As expected, the Lucky Dog release sold slowly by Nashville standards. But Charlie’s Life of the Party and Bruce’s Wrapped and Long Way Home From Anywhere did well on the Americana charts, their videos got heavy play on the Country Music Television (CMT), and a tour of Lucky Dog artists drew good press and decent crowds.

Still, it wasn’t until this spring that Chancey’s investment paid off. Bruce landed a cut on Lee Ann Womack’s I Hope You Dance, which debuted at number one on Billboard’s country chart. Bruce’s song, about a breakup with Kelly called “Lonely Too,” was singled out by the New York Times and Time as an example of the direction in which country music needs to head to regain its relevance. In August Tim McGraw and Faith Hill started performing a duet of “Angry All the Time” in concert, and McGraw recorded it for his next record. “The crowd seems to love it, and it’s one of our favorite moments in the show,” says Hill, even though it is miles removed from her and her husband’s standard valentines.

In March Charlie’s star ascended over a different part of the Nashville skyline. After months of increasingly steady radio play in Texas, CMT put his video for “My Hometown” into heavy rotation. It’s an easy tune about keeping true to small-town roots, the kind of song that could wind up as the theme for graduating classes in every rural Texas high school. Kids started swarming to Charlie’s shows, and a bona fide phenomenon unfolded, distinct from traditional Texas dance hall shows. The crowd doesn’t dance, the sawdust floor being far too valuable a piece of real estate for fans who want to get closer to the star. Instead, they holler at every drug and murder reference in his songs like Holy Rollers speaking in tongues, even though many of them look like they’re smoking the first cigarettes of their lives.

When Chancey saw how both males and females were carrying on at Charlie’s shows, he realized he might have a performer who could fill the man’s man mold that performers like Hank Williams, Jr., once occupied. Then, when Life of the Party charted in April, almost a year and a half after it was released, Chancey bumped Charlie up to Columbia, one of Sony’s mainstream country labels, where he will get the full Nashville push. The plan is to let Charlie sound like Charlie, but when the record, tentatively titled Charlie Robison, comes out in January, don’t be surprised if the killing and cocaine endorsements are relegated to the album cuts.

“Right now, in mainstream country, the men aren’t having a lot of fun,” says Chancey. “They’re all just a bunch of balladeers professing their love.” As he sees it, the purified Nashville air is primed for the brothers. “‘Angry All the Time’ made it honorable to talk about not getting along with your spouse. The song was pretty intense, unlike anything going on in this town, and Bruce got a lot of critical acclaim for that.” Chancey is billing Charlie as “the guy all the girls are going to want to go hang out with and all the guys are going to want to buy a beer,” a characterization being made with varying degrees of lewdness all over Nashville.

Those do not sound like descriptions of performers who are hiding behind their wives’ skirts, and although nobody in the know is making that suggestion, Charlie and Bruce will always have to deal with it. Before the Womack album, Bruce’s biggest songwriting royalty checks always came from Kelly’s records, but he would be a fool to stop feeding songs to her; there is no better singer and it keeps the profits in the family. Charlie’s visibility was certainly enhanced when the Chicks started playing his CD between sets on their current tour, and no doubt People magazine would have been less interested in photos from his wedding if he had married Toni Price.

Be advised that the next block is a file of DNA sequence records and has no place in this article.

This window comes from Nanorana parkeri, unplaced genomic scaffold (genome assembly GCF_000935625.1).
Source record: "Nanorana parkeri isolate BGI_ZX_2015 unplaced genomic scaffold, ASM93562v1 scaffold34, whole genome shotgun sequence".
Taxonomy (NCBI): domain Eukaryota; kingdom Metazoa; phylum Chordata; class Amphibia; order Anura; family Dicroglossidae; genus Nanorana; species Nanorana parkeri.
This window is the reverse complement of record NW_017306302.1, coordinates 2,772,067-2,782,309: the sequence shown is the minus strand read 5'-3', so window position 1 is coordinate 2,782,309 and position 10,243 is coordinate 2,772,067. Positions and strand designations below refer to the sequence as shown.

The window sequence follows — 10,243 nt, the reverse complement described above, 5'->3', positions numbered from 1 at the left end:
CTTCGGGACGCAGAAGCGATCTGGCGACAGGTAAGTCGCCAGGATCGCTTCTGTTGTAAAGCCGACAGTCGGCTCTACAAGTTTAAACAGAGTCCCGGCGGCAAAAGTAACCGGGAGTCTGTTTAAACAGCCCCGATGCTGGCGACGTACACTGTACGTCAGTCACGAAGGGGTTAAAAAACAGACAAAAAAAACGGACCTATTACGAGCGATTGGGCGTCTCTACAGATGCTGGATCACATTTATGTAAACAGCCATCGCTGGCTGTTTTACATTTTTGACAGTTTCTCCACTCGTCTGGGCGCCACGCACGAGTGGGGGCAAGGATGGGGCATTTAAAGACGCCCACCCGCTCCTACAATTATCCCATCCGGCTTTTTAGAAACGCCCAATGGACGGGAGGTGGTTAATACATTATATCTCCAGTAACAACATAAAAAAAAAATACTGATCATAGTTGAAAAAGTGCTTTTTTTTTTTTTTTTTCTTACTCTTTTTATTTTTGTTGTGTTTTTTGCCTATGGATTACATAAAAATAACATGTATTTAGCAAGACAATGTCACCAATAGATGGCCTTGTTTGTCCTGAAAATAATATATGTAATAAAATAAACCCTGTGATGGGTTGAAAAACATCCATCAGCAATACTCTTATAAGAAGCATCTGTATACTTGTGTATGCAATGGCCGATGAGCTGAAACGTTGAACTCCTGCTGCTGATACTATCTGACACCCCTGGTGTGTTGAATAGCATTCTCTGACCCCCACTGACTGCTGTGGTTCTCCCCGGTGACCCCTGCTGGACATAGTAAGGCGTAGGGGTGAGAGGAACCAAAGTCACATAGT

While those instances show how the Mrs. Robisons might get more people to look at their husbands, they do not explain why Nashville has so much faith in them. “It shows that it’s all about the songs,” says Texas songwriting dean Guy Clark. “Bruce and Charlie write and play incredible songs. And if you write good songs, they’ll get to the right people, and they’ll get out.”
The brothers dismiss notions of spousal competition. “If we were Courtney Cox and David Arquette, that would be different,” Charlie says of Emily’s fame. “But a career like hers scares me to death. I don’t like growing pains, and although I know Sony wants something huge, I’ll just keep writing the same stuff. I’ve quit worrying about their expectations.”

For Bruce, ever the younger brother, his and Kelly’s complementary talents take the edge off the real competition: He will never sell as many records as Charlie. “I don’t want to be Garth Brooks. If I am able to have a career [in Austin], writing my songs, playing a little bit, going on the road and doing small shows, I would feel like I had pulled off the great train robbery. We’ll see. In two weeks it may be ‘Hello, midlife crisis!’ and I’ll be driving around town in a Miata with a UT cheerleader, telling her about how country music is like haiku.”

Back at the Cowboy Bar, the guitar eventually made its way to Charlie, who led the boys in a ragged version of “Detroit City.” At the end the most practiced player, or maybe just the least greased, took the guitar back and looked at Charlie with a glint of recognition. “You play pretty good there, young fella,” he said. “What say you and me harmonize on an old Alabama tune, ‘Lady Down on Love’?”

Charlie washed back a laugh with a sip of Miller Lite and agreed. He had been recognized, all right, as someone who grew up listening to a different kind of country music. As they approached the chorus, Charlie put out a cigarette and told his younger brother, “Here you go, Bruce. You go high; I’ll go low.”
Bruce let out a reluctant, “Okay, Charlie,” like a guy in a canoe eyeballing a waterfall. “Now she’s a lady, down on love / She needs somebody to gently pick her up,” they began, and as expected Bruce’s and Charlie’s voices ran together the way only siblings’ voices can, two sides of the same coin. Somewhere in the mix a fourth part could be heard, a cowboy at the bar singing a bass line underneath. “She’s got her freedom, but she’d rather be bound / To a man who will love her, and never let her down.” Note-perfect four-part harmony.

When the song finally ended—not gloriously, not mercifully, just finally—the guitar continued on its way from cowboy to cowboy, another round of songs, another round of beer, until an abbreviated version of “America the Beautiful” from the floor and a sincere, “See you fellas tomorrow,” from behind the bar closed the night. Lights out.

As the brothers walked out to the truck, Bruce commented on his anonymity. “It’s always nice when I come home and tell people I’m from Bandera and they look at me and say, ‘No you’re not, you’re wearing Hush Puppies.’”

Charlie looked at Bruce. “I’m sorry, but those shoes are gay.”

“I’m sorry I don’t have on my official Texas singer-songwriter uniform, Charlie.” That might have helped, along with a nametag. Or maybe they should have just brought their wives.